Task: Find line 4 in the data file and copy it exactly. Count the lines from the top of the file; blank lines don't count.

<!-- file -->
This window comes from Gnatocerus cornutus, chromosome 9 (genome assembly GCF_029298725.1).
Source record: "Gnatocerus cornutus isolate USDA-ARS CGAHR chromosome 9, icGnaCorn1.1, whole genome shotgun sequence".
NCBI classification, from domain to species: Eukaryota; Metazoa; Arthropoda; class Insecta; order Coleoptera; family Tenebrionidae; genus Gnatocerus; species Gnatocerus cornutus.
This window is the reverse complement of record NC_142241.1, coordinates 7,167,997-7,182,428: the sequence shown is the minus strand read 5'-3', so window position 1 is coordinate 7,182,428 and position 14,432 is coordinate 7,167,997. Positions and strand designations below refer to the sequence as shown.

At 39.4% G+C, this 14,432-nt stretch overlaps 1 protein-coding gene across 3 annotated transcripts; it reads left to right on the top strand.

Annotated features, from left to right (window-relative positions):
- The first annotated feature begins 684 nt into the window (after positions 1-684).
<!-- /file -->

This window is the reverse complement of record NC_142241.1, coordinates 7,167,997-7,182,428: the sequence shown is the minus strand read 5'-3', so window position 1 is coordinate 7,182,428 and position 14,432 is coordinate 7,167,997. Positions and strand designations below refer to the sequence as shown.